20 Aug 2014
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Ross Reisner Remembered as Accomplished Equestrian Who Always Made Friends Laugh

Horse trainer shot dead in his East Setauket home on Tuesday night.

Ross Reisner Remembered as Accomplished Equestrian Who Always Made Friends Laugh
Ross Reisner, who was shot and killed inside of his East Setauket home on Tuesday night, was a fixture on the horse show circuit. 

Reisner, who was 50, lived with his longtime partner, Kevin Murray, according to his business partner and childhood friend, Bobby Ginsberg. Showing horses was his passion.

"Everybody knew Ross. He always had clients at the horse shows. He was always striving to be a great trainer and rider," Ginsberg said on Wednesday. 

Even as a junior, he was a successful equitation rider under the tutelage of Ralph Caristo, a top trainer, at Glenview Stables in Hauppauge, and then established himself as a trainer. 

Riding horses is how Reisner, a New York City native, and Ginsberg, whom he opened Maple Lane Farm in Mattituck with recently, had met at 13. 

"I'm in disbelief," Ginsberg, a Southampton resident, said. "If somebody would have told me a car accident or a heart attack, or something you hear everyday, maybe it would have been easier. To hear he was murdered — I can't even believe it," he said. 

"We're shocked and saddened and horrified by this news," Shanette Barth Cohen, executive director of The Hampton Classic Horse Show, said. "What a loss for Long Island's equestrian community and the greater equestrian community." 

"When it came to his training and his riding, he was very serious and dedicated to it — he loved to win," Ginsberg said. "On his downtime, he was just one of the funniest people you'd ever to hope to meet," he said, while also describing his friend as lovable. "He could light up a room. He was sort of the one who was always cracking a joke or saying something that made people laugh. That's how I'm going to remember him."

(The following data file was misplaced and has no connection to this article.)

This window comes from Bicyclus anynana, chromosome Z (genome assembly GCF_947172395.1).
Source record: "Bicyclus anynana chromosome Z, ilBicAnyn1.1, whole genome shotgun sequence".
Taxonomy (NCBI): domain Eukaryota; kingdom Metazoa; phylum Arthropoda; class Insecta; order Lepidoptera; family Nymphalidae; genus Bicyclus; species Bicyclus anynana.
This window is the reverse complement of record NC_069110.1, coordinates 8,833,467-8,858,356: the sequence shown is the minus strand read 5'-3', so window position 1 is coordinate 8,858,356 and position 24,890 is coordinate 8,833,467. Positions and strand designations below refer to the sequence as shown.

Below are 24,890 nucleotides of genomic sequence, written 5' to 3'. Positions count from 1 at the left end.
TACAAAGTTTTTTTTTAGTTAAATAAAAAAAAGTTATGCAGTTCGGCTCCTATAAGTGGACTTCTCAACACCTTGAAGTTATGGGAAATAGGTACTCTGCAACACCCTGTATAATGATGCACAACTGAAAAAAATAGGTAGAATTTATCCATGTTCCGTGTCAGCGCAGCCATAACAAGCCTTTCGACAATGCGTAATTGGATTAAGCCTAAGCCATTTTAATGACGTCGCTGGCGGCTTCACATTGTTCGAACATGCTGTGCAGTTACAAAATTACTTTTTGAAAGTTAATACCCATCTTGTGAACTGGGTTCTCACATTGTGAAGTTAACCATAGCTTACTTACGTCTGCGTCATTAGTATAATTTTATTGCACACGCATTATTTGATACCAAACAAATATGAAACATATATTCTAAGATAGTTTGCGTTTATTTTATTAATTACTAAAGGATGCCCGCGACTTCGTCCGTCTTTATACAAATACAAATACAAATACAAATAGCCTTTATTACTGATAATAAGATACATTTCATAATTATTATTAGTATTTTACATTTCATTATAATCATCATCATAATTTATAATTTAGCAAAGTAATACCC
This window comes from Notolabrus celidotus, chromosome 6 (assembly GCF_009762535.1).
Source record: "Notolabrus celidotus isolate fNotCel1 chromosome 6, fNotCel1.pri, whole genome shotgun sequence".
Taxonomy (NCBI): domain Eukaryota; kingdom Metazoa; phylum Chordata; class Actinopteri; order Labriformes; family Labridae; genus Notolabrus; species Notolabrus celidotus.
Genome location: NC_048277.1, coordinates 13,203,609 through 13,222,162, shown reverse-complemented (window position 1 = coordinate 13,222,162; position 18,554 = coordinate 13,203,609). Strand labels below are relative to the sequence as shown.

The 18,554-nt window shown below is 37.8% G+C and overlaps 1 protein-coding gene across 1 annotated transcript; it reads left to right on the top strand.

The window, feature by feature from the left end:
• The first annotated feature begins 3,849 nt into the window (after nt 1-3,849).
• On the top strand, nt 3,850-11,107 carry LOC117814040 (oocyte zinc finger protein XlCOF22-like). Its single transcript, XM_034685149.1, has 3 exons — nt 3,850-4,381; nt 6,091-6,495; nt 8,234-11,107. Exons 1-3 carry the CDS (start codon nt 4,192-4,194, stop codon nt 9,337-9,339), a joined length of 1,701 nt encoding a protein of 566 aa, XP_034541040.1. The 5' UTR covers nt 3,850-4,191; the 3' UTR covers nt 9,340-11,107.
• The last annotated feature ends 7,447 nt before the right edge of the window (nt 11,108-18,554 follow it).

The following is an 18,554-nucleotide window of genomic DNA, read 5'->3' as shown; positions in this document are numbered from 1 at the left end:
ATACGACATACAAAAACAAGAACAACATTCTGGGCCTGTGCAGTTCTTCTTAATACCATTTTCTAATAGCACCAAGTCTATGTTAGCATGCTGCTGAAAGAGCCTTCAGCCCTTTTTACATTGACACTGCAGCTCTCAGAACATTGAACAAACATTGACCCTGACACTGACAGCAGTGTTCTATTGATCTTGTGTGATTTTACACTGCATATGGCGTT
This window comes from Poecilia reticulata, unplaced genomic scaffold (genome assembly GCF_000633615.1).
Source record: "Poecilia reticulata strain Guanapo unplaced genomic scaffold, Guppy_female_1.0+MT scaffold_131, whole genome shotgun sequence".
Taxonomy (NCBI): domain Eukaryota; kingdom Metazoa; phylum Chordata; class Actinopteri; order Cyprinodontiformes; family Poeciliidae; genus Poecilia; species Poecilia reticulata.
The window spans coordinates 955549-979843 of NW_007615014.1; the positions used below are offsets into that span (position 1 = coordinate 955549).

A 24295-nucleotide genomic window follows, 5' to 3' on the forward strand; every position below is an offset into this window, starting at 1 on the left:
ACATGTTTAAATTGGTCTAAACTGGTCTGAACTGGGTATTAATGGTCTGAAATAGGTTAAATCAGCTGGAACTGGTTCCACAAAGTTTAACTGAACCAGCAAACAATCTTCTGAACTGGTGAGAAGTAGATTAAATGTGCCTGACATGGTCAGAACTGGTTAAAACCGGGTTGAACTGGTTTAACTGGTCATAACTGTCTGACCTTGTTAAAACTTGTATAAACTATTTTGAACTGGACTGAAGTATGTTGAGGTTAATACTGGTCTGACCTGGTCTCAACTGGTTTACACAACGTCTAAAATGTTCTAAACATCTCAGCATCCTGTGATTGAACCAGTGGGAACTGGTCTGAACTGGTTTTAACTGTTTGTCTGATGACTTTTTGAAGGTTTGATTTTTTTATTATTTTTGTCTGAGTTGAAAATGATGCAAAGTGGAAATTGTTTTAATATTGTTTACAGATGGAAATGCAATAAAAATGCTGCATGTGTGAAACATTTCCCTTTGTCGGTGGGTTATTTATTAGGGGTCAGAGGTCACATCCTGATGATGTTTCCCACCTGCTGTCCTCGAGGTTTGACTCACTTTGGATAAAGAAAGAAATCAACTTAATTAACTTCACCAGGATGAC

He still showed in hunter classes. In recent years, he qualified to ride in the $500,000 HITS Hunter Prix finals. He would also show in Florida at the Winter Equestrian Festival. 

Reisner was coming off a successful summer at Maple Lane Farm and was looking forward to a busy fall, Ginsberg said. 

"Ross was getting ready to take his clients to the  Capital Challenge Horse Show in Maryland," which runs Sept. 28 to Oct. 6, he said. Then Reisner was set to go to the  United States Equestrian Federation finals in New Jersey in early October, then to Harrsiburg for the  Pennsylvania National Horse Show for Medal finals, and finally to Kentucky for the  Maclay finals at the end of October.

Roxane Mosleh, Ginsberg's girlfriend, said, "Bobby and the team at Maple Lane Farm are simply devastated. We wait for answers and pray for peace. This is a tragedy and it has shattered us." 

"It's hard to even imagine that Ross isn't going to be with us anymore," Ginsberg said. 

In addition to Murray, Reisner is survived by his mother, who lives in New York City, and three brothers, according to Ginsberg.

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